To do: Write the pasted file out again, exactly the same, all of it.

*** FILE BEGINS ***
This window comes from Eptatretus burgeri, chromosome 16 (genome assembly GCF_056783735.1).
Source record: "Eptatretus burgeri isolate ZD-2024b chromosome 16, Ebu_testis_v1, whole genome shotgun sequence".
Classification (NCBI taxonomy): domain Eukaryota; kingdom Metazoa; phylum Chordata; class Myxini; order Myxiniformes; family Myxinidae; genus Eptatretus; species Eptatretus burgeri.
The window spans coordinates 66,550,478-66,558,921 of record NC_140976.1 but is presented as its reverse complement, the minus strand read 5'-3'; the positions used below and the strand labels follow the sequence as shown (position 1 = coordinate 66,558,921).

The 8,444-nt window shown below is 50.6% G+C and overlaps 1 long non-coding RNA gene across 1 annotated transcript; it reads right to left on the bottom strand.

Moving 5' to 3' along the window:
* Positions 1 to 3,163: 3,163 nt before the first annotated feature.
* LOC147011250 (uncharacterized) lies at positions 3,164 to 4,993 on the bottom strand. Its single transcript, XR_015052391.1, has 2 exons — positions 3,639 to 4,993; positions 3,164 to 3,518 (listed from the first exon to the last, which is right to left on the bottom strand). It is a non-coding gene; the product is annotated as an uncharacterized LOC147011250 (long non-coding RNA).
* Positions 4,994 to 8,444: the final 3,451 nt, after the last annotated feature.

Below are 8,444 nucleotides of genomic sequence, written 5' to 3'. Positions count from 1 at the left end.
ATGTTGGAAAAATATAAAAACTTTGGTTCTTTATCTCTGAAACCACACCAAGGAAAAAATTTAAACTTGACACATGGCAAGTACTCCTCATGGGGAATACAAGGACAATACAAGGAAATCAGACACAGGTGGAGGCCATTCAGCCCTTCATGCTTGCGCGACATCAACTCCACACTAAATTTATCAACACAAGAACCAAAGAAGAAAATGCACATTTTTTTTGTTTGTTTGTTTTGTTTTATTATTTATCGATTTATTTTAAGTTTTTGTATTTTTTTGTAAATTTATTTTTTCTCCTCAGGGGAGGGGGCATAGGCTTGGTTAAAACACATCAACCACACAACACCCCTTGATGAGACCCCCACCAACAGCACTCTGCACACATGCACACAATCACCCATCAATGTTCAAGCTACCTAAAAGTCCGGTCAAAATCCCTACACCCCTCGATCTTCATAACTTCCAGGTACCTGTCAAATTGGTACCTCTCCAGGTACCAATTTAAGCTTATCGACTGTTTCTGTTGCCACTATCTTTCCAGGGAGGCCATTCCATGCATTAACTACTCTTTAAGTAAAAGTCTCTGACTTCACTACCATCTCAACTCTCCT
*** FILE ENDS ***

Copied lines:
This window comes from Eptatretus burgeri, chromosome 16 (genome assembly GCF_056783735.1).
Source record: "Eptatretus burgeri isolate ZD-2024b chromosome 16, Ebu_testis_v1, whole genome shotgun sequence".
Classification (NCBI taxonomy): domain Eukaryota; kingdom Metazoa; phylum Chordata; class Myxini; order Myxiniformes; family Myxinidae; genus Eptatretus; species Eptatretus burgeri.
The window spans coordinates 66,550,478-66,558,921 of record NC_140976.1 but is presented as its reverse complement, the minus strand read 5'-3'; the positions used below and the strand labels follow the sequence as shown (position 1 = coordinate 66,558,921).

The 8,444-nt window shown below is 50.6% G+C and overlaps 1 long non-coding RNA gene across 1 annotated transcript; it reads right to left on the bottom strand.

Moving 5' to 3' along the window:
* Positions 1 to 3,163: 3,163 nt before the first annotated feature.
* LOC147011250 (uncharacterized) lies at positions 3,164 to 4,993 on the bottom strand. Its single transcript, XR_015052391.1, has 2 exons — positions 3,639 to 4,993; positions 3,164 to 3,518 (listed from the first exon to the last, which is right to left on the bottom strand). It is a non-coding gene; the product is annotated as an uncharacterized LOC147011250 (long non-coding RNA).
* Positions 4,994 to 8,444: the final 3,451 nt, after the last annotated feature.

Below are 8,444 nucleotides of genomic sequence, written 5' to 3'. Positions count from 1 at the left end.
ATGTTGGAAAAATATAAAAACTTTGGTTCTTTATCTCTGAAACCACACCAAGGAAAAAATTTAAACTTGACACATGGCAAGTACTCCTCATGGGGAATACAAGGACAATACAAGGAAATCAGACACAGGTGGAGGCCATTCAGCCCTTCATGCTTGCGCGACATCAACTCCACACTAAATTTATCAACACAAGAACCAAAGAAGAAAATGCACATTTTTTTTGTTTGTTTGTTTTGTTTTATTATTTATCGATTTATTTTAAGTTTTTGTATTTTTTTGTAAATTTATTTTTTCTCCTCAGGGGAGGGGGCATAGGCTTGGTTAAAACACATCAACCACACAACACCCCTTGATGAGACCCCCACCAACAGCACTCTGCACACATGCACACAATCACCCATCAATGTTCAAGCTACCTAAAAGTCCGGTCAAAATCCCTACACCCCTCGATCTTCATAACTTCCAGGTACCTGTCAAATTGGTACCTCTCCAGGTACCAATTTAAGCTTATCGACTGTTTCTGTTGCCACTATCTTTCCAGGGAGGCCATTCCATGCATTAACTACTCTTTAAGTAAAAGTCTCTGACTTCACTACCATCTCAACTCTCCT